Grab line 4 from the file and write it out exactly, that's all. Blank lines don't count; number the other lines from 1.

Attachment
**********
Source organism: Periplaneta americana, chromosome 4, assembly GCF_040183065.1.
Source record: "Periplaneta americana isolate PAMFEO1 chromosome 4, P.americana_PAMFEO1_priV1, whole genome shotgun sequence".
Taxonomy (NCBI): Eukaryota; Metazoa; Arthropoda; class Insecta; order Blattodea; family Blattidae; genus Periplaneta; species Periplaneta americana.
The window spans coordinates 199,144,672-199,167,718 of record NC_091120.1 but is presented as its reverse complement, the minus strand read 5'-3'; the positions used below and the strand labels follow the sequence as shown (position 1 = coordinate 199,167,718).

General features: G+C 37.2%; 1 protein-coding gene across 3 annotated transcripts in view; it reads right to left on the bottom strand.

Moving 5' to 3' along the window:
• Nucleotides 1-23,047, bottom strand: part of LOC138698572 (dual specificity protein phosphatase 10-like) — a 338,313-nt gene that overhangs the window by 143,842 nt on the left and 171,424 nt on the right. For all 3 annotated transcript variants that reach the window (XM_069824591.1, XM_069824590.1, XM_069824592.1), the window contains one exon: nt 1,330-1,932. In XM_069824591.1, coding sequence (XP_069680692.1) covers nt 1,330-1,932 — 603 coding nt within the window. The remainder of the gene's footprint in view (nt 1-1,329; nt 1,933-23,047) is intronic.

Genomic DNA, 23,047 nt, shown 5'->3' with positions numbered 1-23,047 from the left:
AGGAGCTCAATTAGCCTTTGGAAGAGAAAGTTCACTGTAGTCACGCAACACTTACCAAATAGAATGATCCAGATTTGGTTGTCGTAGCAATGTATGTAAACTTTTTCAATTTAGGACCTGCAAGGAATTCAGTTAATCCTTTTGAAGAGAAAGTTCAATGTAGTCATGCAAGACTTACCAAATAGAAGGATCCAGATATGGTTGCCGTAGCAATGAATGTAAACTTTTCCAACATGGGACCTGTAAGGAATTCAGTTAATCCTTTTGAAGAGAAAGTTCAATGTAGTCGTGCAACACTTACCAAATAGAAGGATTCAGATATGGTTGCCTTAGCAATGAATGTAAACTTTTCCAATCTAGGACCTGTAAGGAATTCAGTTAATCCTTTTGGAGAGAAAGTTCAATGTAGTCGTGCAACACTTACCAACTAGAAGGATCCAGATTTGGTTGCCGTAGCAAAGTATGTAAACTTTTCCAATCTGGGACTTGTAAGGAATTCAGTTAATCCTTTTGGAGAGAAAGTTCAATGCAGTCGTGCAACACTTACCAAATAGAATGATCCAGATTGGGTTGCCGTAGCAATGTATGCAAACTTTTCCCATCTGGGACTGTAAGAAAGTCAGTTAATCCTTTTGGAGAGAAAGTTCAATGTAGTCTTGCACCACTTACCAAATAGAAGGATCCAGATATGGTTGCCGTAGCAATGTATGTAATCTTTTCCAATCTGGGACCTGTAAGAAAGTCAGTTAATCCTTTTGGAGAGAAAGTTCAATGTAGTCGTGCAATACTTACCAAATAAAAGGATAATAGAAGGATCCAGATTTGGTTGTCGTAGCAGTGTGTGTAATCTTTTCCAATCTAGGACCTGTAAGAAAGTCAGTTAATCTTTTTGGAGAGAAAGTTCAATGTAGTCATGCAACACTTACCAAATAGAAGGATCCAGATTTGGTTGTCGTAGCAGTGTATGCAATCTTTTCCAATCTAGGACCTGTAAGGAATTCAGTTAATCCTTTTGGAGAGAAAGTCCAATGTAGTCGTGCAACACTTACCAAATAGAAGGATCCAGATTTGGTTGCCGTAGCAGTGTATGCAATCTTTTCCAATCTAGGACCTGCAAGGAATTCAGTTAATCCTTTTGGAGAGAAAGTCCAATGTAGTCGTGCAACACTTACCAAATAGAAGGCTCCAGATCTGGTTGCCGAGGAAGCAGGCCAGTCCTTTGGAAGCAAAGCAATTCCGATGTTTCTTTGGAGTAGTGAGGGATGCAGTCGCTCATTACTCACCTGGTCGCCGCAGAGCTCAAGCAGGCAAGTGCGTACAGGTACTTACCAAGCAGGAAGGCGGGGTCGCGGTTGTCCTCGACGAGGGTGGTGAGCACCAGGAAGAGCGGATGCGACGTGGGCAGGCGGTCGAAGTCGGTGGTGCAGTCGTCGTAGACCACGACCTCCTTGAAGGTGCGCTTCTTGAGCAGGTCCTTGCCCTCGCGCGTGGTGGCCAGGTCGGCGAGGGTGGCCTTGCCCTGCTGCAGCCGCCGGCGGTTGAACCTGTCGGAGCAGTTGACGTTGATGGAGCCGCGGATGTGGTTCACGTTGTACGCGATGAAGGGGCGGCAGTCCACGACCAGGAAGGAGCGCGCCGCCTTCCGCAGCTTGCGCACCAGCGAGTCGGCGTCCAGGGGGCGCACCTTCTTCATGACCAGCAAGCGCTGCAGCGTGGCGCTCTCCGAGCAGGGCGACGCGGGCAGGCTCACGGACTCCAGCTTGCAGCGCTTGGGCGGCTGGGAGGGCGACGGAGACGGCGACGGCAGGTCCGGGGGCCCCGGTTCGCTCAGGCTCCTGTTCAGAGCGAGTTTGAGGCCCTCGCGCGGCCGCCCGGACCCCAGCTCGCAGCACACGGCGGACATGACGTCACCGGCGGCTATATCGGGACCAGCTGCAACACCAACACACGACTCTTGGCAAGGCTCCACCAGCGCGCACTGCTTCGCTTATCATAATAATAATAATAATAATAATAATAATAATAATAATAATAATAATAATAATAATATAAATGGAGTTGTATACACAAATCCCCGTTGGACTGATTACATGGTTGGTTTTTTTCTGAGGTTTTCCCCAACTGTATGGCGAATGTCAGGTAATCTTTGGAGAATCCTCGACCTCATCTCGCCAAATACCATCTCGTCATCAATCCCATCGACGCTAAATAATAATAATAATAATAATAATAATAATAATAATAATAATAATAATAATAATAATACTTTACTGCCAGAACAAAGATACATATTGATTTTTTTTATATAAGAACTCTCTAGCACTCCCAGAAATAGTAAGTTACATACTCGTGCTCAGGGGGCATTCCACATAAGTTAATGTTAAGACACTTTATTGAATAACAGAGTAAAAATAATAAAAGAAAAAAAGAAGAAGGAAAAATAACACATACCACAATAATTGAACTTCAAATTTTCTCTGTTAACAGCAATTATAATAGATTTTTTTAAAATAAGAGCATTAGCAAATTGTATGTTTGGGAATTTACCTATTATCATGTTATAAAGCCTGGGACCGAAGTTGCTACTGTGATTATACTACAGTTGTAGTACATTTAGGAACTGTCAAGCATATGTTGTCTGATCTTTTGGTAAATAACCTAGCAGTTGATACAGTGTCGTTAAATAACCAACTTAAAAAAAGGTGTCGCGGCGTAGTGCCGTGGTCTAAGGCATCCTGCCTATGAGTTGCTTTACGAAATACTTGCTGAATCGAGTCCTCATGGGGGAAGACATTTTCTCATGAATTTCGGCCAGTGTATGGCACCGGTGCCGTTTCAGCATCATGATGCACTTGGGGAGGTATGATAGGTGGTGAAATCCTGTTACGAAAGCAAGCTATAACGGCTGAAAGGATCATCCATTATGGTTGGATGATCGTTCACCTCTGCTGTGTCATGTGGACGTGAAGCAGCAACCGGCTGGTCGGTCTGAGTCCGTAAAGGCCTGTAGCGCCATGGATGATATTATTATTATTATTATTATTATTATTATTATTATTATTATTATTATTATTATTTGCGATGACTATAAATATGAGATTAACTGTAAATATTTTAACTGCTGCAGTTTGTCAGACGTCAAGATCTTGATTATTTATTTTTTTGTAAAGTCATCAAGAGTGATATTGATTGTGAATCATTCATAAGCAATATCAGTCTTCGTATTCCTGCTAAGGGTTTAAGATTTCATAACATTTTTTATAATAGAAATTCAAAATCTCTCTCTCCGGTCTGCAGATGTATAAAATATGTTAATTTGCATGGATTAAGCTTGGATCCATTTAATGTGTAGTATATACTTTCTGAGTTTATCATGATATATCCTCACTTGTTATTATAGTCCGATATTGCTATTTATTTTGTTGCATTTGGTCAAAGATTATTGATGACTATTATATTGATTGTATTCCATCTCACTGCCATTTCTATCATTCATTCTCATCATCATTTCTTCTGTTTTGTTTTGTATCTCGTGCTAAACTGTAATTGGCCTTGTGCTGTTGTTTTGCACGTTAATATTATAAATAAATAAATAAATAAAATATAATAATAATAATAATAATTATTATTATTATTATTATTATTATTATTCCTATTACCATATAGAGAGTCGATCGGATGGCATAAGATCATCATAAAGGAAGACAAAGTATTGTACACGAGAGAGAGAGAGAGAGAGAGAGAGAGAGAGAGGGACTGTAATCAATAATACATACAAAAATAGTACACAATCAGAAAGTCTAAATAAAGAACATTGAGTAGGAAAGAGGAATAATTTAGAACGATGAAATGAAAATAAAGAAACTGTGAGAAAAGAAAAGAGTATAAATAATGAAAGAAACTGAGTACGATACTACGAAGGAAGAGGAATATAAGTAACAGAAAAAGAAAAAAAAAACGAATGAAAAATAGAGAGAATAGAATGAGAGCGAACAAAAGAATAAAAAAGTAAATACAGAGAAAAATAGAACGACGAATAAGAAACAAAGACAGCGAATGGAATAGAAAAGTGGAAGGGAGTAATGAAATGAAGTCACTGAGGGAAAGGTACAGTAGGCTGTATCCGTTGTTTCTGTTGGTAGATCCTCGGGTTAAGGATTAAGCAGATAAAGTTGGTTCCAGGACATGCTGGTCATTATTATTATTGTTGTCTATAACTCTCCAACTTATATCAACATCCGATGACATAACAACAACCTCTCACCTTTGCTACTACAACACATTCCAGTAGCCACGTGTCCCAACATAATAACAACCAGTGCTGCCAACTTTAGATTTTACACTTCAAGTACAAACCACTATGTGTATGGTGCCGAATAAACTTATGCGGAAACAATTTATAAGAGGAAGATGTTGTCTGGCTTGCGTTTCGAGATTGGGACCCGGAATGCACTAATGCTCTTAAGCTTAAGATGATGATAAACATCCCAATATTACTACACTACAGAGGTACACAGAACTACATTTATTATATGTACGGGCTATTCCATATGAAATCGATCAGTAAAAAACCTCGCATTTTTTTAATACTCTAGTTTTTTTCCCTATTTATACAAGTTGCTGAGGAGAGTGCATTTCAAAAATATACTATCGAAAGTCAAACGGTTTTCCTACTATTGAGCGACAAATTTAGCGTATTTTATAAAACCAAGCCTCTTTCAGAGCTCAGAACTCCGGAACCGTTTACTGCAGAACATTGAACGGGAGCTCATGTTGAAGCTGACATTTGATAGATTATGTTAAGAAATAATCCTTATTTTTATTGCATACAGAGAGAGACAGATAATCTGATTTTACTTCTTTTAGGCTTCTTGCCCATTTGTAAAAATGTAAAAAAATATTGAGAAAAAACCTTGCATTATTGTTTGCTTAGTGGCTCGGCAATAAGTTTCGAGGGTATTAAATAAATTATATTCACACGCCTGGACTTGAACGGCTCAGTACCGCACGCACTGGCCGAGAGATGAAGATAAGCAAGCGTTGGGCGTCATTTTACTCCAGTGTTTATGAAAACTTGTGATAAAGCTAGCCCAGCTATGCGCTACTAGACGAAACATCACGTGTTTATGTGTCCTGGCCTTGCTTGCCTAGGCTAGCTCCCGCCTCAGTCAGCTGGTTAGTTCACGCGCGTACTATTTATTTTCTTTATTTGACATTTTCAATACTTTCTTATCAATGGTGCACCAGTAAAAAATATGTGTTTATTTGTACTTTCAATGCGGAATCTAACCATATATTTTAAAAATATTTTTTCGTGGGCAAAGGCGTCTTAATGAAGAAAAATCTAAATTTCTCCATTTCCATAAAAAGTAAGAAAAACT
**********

The window spans coordinates 199,144,672-199,167,718 of record NC_091120.1 but is presented as its reverse complement, the minus strand read 5'-3'; the positions used below and the strand labels follow the sequence as shown (position 1 = coordinate 199,167,718).